Arabidopsis thaliana, a small flowering plant in the mustard family, was the first plant to have its genome sequenced. A. thaliana can be thought of as the “mouse model” of botanical research – just as the lab mouse has formed a cornerstone of research in mammals, A. thaliana is used to demonstrate genomic principles that are far-reaching and pertain to multiple plant species. As part of an investigation of polyploidy, Dr. Gavin Conant has extensively analyzed the genes of A. thaliana. Polyploidy simply means that each cell of an organism has more than two sets of chromosomes. Conant explained that duplication events creating such polyploid organisms have occurred across many species throughout the course of evolution, often several times in the same group. Most often, the genome doublings are coupled to a hybridization between two species and help mitigate some of the problems such crosses might otherwise induce. He relates the idea to a more familiar example in mammals. “For instance, the modern carnivorous marvel liger, which blended the genes of a lion and a tiger, has valuable traits. However, it will often be sterile, unable to reproduce and thus, sustain itself without direct human intervention,” said Conant. Polyploidy often results from an event in which two sets of chromosomes are pulled from each parent, instead of the usual single set. Shortly after this conjoining, many of the acquired “extra” genes from the hybrid parents are discharged from the cells and lost altogether. Common sense might dictate that this would be a balanced process, selecting an equal number of genes from each parent. Instead, many geneticists believe that this process of gene selection carries a measure of preference, a term known as biased fractionation, but the evidence for this claim has been controversial.
Conant’s methodology, an algorithmic computer program he designed as a postdoctoral fellow, allowed him to confirm this bias by testing many genomes simultaneously, as opposed to the previous method, which tested one polyploid genome at a time. Beginning as a class research project (taught by Conant) at the University of Missouri, researchers compared the polyploid genomes of Arabidopsis plants against non-polyploid, closely-related species. The objective of the study was to estimate the strength of the bias observed after the polyploidy event. The research team built two models, one with the selection bias built-in, and one without. Utilizing data extracted from Conant’s program, the research team concluded that the loss pattern in the duplicate genes aligned more closely with the bias model, supporting that the genetic fractionation in polyploidy beings is indeed biased. Suspected reasons for this bias vary, but it likely is the result of the combinatorial manner which genes function. “Genes work together in tandem to perform certain functions. To work effectively, those gene groupings must all be from one parent. Matching individual genes together from both parents would be like taking certain parts from the engine block of a Ford and attempting to combine them with engine parts from a Chevy. Those parts are specifically designed to work together for that exact function. This is probably why the polyploidy genome ejects certain genes from one side, instead of maintaining a perfect balance,” Conant explained.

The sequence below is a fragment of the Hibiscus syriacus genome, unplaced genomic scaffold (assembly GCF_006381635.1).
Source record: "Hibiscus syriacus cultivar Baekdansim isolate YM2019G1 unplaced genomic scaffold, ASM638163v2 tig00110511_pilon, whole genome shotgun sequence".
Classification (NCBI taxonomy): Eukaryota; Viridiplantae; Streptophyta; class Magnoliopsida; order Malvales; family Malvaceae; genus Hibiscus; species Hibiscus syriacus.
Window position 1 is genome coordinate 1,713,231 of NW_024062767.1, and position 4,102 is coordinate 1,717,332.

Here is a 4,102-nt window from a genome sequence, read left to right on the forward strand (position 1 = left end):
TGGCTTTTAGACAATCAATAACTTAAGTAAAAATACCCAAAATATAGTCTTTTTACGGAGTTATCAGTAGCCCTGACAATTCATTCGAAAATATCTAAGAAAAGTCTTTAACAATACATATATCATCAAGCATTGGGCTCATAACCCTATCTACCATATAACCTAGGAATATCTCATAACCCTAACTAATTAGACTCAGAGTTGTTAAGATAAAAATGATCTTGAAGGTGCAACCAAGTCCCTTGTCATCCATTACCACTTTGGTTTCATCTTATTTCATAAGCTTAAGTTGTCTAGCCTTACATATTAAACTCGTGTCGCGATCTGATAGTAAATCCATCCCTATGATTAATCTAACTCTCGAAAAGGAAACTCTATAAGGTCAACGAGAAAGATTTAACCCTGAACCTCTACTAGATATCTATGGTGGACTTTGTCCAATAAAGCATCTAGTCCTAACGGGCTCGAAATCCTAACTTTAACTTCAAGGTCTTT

Conant’s findings have practical uses, as many important crops are polyploid, which may enable plants become larger or take on other beneficial characteristics. He further explained that “It’s important to understand this process. Agriculturally, knowing how to make stronger crops is essential to commercial success.”
Prior to joining the Bioinformatics Research Center (BRC) at North Carolina State University, Dr. Conant served as a postdoctoral researcher at Sandia National Labs. He studied biology and mathematics as an undergraduate, while working as an IT specialist. Following the completion of his PhD, he worked in Dublin, Ireland for nearly four years, where he conducted research involving baker’s yeast and its unique fermentation effects, which are likely due to an ancient polyploidy event. It was this background, combined with the clearinghouse of knowledge at the BRC, that facilitated the continued research of Dr. Conant and his fellow researchers.
Dr. Conant’s lab is now applying similar methodology to eight fish species. Each of these fish contains a polyploid genome, while the gar fish serves as the non-polyploid counterpart. Fish polyploidy events are estimated to have occurred roughly 300 million years ago. Such an early event will be challenging to study – the Arabidopsis polyploidy event has been estimated as occurring only 25 million years ago.
Emery M, Willis MMS, Hao Y, Barry K, Oakgrove K, Peng Y, et al. (2018) Preferential retention of genes from one parental genome after polyploidy illustrates the nature and scope of the genomic conflicts induced by hybridization. PLoS Genet 14(3): e1007267. https://doi.org/10.1371/journal.pgen.1007267
Researchers and co-authors involved with this study include Gavin Conant, Marianne Emery, M. Madeline S. Willis, Yue Hao, Kerrie Barry, Khouanchy Oakgrove, Yi Peng, Jeremy Schmutz, Eric Lyons, J. Chris Pires, and Patrick P. Edger.
This work was supported by the US National Science Foundation (www.nsf.gov) under grant number NSF-IOS-1339156 (YH, EL, JCP and GCC) and by the US Department of Energy (www.doe.gov) under contract Number DE-AC02-05CH11231 (KB, KO, YP, JS). The work conducted by the U.S. Department of Energy Joint Genome Institute, a DOE Office of Science User Facility, is supported by the Office of Science of the U.S. Department of Energy under the contract number above. The funders had no role in study design, data collection and analysis, decision to publish, or preparation of the manuscript.